This study examined the Arizona Department of Juvenile Corrections' (ADJC's) response over time after initial compliance with a Federal consent decree that mandated specific remedies for documented civil rights violations of juveniles in secure custody.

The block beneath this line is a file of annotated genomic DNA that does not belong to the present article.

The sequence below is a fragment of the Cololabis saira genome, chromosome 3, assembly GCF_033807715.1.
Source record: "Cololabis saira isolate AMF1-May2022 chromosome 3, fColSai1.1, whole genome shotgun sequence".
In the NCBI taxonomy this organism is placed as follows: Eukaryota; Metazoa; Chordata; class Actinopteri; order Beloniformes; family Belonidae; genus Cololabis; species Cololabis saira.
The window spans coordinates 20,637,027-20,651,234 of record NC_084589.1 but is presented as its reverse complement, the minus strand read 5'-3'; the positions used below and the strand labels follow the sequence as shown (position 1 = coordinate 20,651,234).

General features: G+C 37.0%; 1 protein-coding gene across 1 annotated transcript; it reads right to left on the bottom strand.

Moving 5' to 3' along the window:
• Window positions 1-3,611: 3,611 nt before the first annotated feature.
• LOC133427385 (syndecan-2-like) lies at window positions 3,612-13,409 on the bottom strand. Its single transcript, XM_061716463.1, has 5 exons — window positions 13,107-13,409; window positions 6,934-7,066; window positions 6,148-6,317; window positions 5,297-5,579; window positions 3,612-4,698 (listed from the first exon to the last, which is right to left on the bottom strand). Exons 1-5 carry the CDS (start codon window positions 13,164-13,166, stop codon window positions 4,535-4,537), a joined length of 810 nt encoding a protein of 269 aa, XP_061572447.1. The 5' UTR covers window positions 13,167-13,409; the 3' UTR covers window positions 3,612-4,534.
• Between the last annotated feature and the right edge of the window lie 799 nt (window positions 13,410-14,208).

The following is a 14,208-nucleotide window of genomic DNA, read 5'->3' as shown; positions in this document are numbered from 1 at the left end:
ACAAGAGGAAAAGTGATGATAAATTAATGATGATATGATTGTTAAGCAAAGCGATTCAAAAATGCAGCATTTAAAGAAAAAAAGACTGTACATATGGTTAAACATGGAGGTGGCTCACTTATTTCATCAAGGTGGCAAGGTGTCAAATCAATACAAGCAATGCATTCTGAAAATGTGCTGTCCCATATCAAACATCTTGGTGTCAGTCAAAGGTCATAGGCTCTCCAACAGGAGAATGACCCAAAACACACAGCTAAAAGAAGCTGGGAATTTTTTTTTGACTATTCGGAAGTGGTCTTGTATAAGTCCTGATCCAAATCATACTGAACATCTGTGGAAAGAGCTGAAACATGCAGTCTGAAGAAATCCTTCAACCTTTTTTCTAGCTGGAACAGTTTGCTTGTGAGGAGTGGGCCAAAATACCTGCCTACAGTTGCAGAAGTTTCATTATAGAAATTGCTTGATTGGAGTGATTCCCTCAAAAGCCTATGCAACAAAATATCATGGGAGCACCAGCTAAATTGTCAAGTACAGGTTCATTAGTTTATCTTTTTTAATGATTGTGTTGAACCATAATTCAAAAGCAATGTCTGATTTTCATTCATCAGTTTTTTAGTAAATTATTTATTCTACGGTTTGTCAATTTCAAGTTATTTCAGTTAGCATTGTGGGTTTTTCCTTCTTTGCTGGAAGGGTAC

The consent decree was instituted pursuant to the provisions of the Federal Civil Rights of Institutionalized Persons Act (CRIPA), which allows the U.S. Justice Department to investigate allegations of civil rights violations of institutionalized persons in State custodial facilities. The investigating agency may than enter into consent decrees or file motions of contempt in order to gain compliance by State agencies found to be in violation of the CRIPA standards. This study found that significant changes were made in each of the 16 areas of the consent decree. The efforts to prevent suicide were particularly notable. The remedies included both hardware and human responses, suggesting the importance of a broad and integrated approach to this issue. Given the focus of this study on long-term compliance with CRIPA, researchers were impressed that these changes have been sustained over time, even during budget cutbacks. The roles of both internal and external institutional pressures were significant factors in these changes, as well as the ability to sustain them over time. Holding the ADJC accountable by the commitment of external stakeholders (sovereigns) was a key to successful and sustained change. The study focused on the processes leading to Federal intervention; the resulting changes in the immediate months after the investigation; the status of services and quality of care after a reduction of funding for the agency; and how selected juvenile court jurisdictions perceive and respond to the changes. The study reviewed relevant documents and conducted interviews with key personnel (e.g., judges and administrators). 2 figures, 1 table, 90 references, and appended chronology of case events
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